THE STREGTH OF JOY.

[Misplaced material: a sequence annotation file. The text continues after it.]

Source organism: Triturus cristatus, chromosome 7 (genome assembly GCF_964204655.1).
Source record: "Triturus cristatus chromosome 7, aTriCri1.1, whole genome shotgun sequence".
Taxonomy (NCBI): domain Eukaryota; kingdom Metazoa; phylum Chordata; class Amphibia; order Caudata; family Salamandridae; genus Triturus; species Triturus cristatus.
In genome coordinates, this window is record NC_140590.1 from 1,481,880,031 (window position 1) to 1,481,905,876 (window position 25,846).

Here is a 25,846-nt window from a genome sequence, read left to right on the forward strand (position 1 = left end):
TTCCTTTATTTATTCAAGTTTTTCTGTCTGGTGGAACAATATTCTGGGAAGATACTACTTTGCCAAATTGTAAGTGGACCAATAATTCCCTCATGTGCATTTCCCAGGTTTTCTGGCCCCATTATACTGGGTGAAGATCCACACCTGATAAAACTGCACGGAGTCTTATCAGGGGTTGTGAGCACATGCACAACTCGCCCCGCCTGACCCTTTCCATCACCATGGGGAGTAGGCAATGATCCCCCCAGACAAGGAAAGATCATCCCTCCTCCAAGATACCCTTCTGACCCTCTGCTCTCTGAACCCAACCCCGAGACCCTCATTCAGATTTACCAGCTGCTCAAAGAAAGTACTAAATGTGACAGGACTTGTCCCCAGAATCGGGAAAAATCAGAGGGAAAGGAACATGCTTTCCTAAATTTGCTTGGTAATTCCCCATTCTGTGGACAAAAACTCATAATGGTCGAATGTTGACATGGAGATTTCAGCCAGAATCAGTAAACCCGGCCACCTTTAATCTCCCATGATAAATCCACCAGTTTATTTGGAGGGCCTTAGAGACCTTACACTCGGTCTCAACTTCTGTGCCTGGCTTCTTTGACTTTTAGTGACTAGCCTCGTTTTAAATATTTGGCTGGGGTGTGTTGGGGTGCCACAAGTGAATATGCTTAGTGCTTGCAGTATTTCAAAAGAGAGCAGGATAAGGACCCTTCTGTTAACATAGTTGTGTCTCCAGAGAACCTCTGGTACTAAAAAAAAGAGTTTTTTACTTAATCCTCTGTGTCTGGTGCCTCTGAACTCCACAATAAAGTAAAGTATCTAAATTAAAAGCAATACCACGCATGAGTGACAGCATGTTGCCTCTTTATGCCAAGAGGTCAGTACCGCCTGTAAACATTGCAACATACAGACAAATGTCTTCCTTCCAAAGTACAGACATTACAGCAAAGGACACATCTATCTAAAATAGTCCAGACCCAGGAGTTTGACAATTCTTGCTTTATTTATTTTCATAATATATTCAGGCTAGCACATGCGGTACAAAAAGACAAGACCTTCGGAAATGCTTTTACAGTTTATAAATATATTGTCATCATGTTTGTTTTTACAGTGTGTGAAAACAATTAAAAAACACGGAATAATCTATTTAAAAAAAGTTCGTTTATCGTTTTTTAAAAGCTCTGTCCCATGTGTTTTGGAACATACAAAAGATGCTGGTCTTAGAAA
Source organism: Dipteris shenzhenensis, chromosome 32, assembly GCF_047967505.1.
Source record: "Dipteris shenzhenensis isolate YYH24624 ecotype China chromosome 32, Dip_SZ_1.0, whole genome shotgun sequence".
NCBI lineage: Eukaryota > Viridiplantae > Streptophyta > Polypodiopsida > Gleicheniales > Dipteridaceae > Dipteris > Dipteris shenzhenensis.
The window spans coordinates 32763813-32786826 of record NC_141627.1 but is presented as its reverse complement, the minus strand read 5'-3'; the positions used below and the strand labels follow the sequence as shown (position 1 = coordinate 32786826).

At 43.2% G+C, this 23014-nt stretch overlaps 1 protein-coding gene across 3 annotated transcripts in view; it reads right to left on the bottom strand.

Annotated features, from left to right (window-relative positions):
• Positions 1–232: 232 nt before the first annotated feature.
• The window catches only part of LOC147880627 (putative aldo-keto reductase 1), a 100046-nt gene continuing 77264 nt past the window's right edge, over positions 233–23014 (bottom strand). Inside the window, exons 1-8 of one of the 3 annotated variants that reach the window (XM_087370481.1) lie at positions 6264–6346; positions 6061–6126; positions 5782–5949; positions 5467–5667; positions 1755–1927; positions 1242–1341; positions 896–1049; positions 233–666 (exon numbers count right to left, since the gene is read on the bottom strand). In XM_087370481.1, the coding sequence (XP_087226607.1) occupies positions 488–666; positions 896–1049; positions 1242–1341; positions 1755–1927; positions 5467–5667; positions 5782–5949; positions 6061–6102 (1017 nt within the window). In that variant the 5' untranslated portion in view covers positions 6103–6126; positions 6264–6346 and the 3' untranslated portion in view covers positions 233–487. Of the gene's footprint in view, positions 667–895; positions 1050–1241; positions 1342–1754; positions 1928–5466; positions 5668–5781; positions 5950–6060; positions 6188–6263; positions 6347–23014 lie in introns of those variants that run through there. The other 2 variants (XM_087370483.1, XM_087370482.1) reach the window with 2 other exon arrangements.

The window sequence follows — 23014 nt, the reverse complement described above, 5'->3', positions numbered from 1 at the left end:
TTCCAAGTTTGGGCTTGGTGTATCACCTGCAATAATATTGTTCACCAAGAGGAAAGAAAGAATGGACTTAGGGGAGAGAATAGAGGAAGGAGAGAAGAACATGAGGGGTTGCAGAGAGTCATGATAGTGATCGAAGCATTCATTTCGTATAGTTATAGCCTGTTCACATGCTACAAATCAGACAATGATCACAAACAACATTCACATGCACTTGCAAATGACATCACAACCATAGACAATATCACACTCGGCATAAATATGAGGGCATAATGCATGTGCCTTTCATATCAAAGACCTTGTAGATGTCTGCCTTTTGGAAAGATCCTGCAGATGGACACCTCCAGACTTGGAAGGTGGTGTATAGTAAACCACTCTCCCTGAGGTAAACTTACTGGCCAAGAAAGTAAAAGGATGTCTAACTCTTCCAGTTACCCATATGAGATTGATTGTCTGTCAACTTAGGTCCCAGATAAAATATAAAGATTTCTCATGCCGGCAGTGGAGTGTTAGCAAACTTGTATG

From Great Texts of the BibleEdited by Glenn PeaseThe joy of the Lord is your strength. eh. viii. 10.I reading the Holy Scriptures, or hearing them read in theservices of the Church, we fail to notice one outstanding featurecommon both to the Old Testament and to the ew, and that is theextraordinary frequency with which we meet with short sentenceswhich arrest our attention, and challenge our admiration alike bythe simplicity of the words employed, and by the profundity of the thought expressed. Of no other literature of any age or of any country can this be said in equal degree, and even our oft-quoted poets, with Shakespeare immeasurably the foremost of them all, pale into insignificance before the Bible as the greatestmine that the world has ever known of priceless gems of pregnantand beautiful thought. Such a sentence is the text. It standsout as one of perhaps the first five or six most striking sentencesin the whole Bible. Had ehemiah left us no other message than just this one utterance, his name would still stand high among thegreat names of the human race, who through the wizardry of felicitous phrase have enriched all succeeding ages by the powerof an inspiring thought.1. Some forty thousand of the Jews had returned from theBabylonian captivity. They had built their little temple amidthe ruins of Jerusalem, and resumed the worship of the Lord shouse. But they were few, oppressed, and in great misery. Theygroaned under the tyranny of the Persian satraps. The neighboring Samaritans plundered their barns and fields. Their citywas as yet undefended by fortified gates, and fell an easy prey tothe troops of banditti who scoured the desolate country. " Thecity was large and great : but the people were few therein, andthe houses were not builded." They complained in their prayerthat they were slaves in the land given to their fathers. Theysaid, " It yieldeth much increase unto the kings whom thou hastset over us because of our sins ; also they have dominion over ourbodies, and over our cattle, at their pleasure, and we are in greatdistress." In their distress they turned to Jehovah. Theyhungered to hear the Divine Law, which many of them had neverheard, copies being so scarce with them and life so hard. Theymet in the street before the Water-Gate ; and Ezra, the scribe,brought out the Law and read it to them, and gave them the sense,and caused them to understand the meaning. As they listened,they wept. The contrast between what they had been, and whatthey were, was too much for them. Once a great nation prosper